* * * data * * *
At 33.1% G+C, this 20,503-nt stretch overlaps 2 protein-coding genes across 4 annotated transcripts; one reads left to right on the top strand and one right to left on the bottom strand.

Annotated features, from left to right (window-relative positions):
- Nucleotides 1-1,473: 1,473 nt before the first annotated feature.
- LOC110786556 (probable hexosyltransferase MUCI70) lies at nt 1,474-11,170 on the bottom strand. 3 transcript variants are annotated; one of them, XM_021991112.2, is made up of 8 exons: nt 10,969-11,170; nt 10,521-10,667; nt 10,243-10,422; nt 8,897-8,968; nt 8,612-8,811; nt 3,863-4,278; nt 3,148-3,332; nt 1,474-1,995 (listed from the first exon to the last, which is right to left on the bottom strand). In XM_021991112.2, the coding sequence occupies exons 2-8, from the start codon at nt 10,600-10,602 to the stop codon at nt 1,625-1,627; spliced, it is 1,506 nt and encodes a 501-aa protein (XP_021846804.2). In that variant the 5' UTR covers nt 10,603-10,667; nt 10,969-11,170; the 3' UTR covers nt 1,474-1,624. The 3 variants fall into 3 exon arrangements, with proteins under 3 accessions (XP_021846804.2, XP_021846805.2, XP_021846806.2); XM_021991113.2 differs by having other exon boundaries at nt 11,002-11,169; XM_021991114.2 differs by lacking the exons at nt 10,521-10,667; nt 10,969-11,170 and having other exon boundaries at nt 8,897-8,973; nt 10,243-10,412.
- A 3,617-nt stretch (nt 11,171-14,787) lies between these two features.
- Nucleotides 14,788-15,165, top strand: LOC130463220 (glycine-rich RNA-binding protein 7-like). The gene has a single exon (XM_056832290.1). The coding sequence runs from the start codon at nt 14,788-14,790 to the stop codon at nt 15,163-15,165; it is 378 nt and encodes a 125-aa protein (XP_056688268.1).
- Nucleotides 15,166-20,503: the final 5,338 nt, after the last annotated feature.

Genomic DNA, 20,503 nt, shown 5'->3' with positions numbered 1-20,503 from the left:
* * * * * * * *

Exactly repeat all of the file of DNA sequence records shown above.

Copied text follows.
At 33.1% G+C, this 20,503-nt stretch overlaps 2 protein-coding genes across 4 annotated transcripts; one reads left to right on the top strand and one right to left on the bottom strand.

Annotated features, from left to right (window-relative positions):
- Nucleotides 1-1,473: 1,473 nt before the first annotated feature.
- LOC110786556 (probable hexosyltransferase MUCI70) lies at nt 1,474-11,170 on the bottom strand. 3 transcript variants are annotated; one of them, XM_021991112.2, is made up of 8 exons: nt 10,969-11,170; nt 10,521-10,667; nt 10,243-10,422; nt 8,897-8,968; nt 8,612-8,811; nt 3,863-4,278; nt 3,148-3,332; nt 1,474-1,995 (listed from the first exon to the last, which is right to left on the bottom strand). In XM_021991112.2, the coding sequence occupies exons 2-8, from the start codon at nt 10,600-10,602 to the stop codon at nt 1,625-1,627; spliced, it is 1,506 nt and encodes a 501-aa protein (XP_021846804.2). In that variant the 5' UTR covers nt 10,603-10,667; nt 10,969-11,170; the 3' UTR covers nt 1,474-1,624. The 3 variants fall into 3 exon arrangements, with proteins under 3 accessions (XP_021846804.2, XP_021846805.2, XP_021846806.2); XM_021991113.2 differs by having other exon boundaries at nt 11,002-11,169; XM_021991114.2 differs by lacking the exons at nt 10,521-10,667; nt 10,969-11,170 and having other exon boundaries at nt 8,897-8,973; nt 10,243-10,412.
- A 3,617-nt stretch (nt 11,171-14,787) lies between these two features.
- Nucleotides 14,788-15,165, top strand: LOC130463220 (glycine-rich RNA-binding protein 7-like). The gene has a single exon (XM_056832290.1). The coding sequence runs from the start codon at nt 14,788-14,790 to the stop codon at nt 15,163-15,165; it is 378 nt and encodes a 125-aa protein (XP_056688268.1).
- Nucleotides 15,166-20,503: the final 5,338 nt, after the last annotated feature.

Genomic DNA, 20,503 nt, shown 5'->3' with positions numbered 1-20,503 from the left: